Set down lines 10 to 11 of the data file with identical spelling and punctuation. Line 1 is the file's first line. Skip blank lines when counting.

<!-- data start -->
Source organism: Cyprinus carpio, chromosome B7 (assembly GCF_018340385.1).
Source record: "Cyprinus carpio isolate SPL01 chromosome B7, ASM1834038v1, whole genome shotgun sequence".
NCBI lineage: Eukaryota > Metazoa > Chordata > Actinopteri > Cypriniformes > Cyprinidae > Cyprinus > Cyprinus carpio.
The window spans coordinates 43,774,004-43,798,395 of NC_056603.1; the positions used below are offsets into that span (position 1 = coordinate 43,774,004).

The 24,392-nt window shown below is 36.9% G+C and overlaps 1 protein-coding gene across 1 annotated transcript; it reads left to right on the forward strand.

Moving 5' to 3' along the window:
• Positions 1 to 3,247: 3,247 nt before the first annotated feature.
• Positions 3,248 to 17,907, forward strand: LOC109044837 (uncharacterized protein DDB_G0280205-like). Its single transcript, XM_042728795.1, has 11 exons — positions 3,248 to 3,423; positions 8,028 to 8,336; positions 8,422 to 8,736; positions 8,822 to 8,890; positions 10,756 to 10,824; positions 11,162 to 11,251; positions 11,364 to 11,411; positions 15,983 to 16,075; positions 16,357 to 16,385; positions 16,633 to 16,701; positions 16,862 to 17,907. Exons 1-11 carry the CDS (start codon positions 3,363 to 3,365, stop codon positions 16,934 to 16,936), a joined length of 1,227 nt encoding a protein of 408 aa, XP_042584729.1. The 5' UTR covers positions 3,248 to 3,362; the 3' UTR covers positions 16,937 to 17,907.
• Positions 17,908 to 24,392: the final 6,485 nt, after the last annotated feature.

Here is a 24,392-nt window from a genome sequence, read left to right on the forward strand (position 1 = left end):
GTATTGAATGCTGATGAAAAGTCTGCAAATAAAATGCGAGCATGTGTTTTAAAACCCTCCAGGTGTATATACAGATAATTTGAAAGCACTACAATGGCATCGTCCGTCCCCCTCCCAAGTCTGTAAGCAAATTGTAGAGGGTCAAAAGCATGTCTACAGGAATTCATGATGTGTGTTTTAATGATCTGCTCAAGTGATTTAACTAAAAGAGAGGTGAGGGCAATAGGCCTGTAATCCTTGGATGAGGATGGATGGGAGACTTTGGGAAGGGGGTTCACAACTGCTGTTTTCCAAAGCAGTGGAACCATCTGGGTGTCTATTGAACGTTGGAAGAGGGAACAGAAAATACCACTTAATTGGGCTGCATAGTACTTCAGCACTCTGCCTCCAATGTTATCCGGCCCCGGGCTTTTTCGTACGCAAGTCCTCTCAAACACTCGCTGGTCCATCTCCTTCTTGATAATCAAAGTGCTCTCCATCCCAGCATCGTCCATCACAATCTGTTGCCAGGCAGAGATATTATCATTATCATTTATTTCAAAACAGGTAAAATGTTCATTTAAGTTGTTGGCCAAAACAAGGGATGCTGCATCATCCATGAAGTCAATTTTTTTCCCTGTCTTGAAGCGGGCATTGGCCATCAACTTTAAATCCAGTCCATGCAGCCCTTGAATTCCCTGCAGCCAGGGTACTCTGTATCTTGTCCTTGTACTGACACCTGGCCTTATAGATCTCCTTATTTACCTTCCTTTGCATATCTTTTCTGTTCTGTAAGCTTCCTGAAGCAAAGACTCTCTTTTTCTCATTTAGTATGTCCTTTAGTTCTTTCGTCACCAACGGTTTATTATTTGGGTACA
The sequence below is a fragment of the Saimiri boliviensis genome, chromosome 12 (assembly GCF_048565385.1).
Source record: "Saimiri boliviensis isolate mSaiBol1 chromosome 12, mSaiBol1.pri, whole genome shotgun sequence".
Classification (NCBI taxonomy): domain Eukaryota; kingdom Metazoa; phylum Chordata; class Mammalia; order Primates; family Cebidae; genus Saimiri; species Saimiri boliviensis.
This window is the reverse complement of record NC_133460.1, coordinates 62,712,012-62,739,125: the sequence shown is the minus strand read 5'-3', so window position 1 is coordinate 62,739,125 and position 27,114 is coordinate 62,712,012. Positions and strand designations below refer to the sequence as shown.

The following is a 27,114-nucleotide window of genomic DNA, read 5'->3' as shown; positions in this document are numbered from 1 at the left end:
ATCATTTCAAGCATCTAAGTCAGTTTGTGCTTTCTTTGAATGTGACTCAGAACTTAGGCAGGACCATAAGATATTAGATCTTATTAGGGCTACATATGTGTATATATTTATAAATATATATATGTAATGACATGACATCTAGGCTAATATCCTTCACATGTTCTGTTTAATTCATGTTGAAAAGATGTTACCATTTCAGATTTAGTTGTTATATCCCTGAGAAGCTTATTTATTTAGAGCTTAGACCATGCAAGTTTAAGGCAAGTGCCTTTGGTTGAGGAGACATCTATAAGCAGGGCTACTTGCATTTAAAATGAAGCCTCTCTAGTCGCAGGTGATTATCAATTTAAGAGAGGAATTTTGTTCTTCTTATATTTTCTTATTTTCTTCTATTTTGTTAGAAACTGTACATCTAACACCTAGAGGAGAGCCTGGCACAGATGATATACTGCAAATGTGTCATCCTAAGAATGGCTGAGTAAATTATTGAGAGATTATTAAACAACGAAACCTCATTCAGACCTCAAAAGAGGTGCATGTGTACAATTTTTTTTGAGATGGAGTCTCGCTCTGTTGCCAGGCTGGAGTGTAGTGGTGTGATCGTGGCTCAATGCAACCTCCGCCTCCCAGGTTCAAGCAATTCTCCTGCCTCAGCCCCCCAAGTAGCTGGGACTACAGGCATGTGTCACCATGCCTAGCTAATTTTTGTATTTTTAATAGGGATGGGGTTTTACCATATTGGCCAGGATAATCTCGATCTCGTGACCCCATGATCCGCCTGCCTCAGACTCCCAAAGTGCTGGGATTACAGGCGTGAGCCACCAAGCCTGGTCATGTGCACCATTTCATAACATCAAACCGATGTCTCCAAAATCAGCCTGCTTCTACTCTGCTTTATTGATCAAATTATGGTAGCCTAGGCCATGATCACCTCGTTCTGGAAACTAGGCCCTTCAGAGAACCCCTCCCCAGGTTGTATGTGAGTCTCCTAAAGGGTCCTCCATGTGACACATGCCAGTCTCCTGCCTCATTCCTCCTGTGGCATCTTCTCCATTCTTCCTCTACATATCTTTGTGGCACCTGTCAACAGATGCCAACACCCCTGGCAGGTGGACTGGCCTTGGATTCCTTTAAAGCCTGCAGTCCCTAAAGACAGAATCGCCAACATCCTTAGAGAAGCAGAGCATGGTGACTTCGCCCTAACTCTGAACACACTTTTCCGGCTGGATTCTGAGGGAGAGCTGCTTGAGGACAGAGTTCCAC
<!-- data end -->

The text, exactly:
Here is a 24,392-nt window from a genome sequence, read left to right on the forward strand (position 1 = left end):
GTATTGAATGCTGATGAAAAGTCTGCAAATAAAATGCGAGCATGTGTTTTAAAACCCTCCAGGTGTATATACAGATAATTTGAAAGCACTACAATGGCATCGTCCGTCCCCCTCCCAAGTCTGTAAGCAAATTGTAGAGGGTCAAAAGCATGTCTACAGGAATTCATGATGTGTGTTTTAATGATCTGCTCAAGTGATTTAACTAAAAGAGAGGTGAGGGCAATAGGCCTGTAATCCTTGGATGAGGATGGATGGGAGACTTTGGGAAGGGGGTTCACAACTGCTGTTTTCCAAAGCAGTGGAACCATCTGGGTGTCTATTGAACGTTGGAAGAGGGAACAGAAAATACCACTTAATTGGGCTGCATAGTACTTCAGCACTCTGCCTCCAATGTTATCCGGCCCCGGGCTTTTTCGTACGCAAGTCCTCTCAAACACTCGCTGGTCCATCTCCTTCTTGATAATCAAAGTGCTCTCCATCCCAGCATCGTCCATCACAATCTGTTGCCAGGCAGAGATATTATCATTATCATTTATTTCAAAACAGGTAAAATGTTCATTTAAGTTGTTGGCCAAAACAAGGGATGCTGCATCATCCATGAAGTCAATTTTTTTCCCTGTCTTGAAGCGGGCATTGGCCATCAACTTTAAATCCAGTCCATGCAGCCCTTGAATTCCCTGCAGCCAGGGTACTCTGTATCTTGTCCTTGTACTGACACCTGGCCTTATAGATCTCCTTATTTACCTTCCTTTGCATATCTTTTCTGTTCTGTAAGCTTCCTGAAGCAAAGACTCTCTTTTTCTCATTTAGTATGTCCTTTAGTTCTTTCGTCACCAACGGTTTATTATTTGGGTACA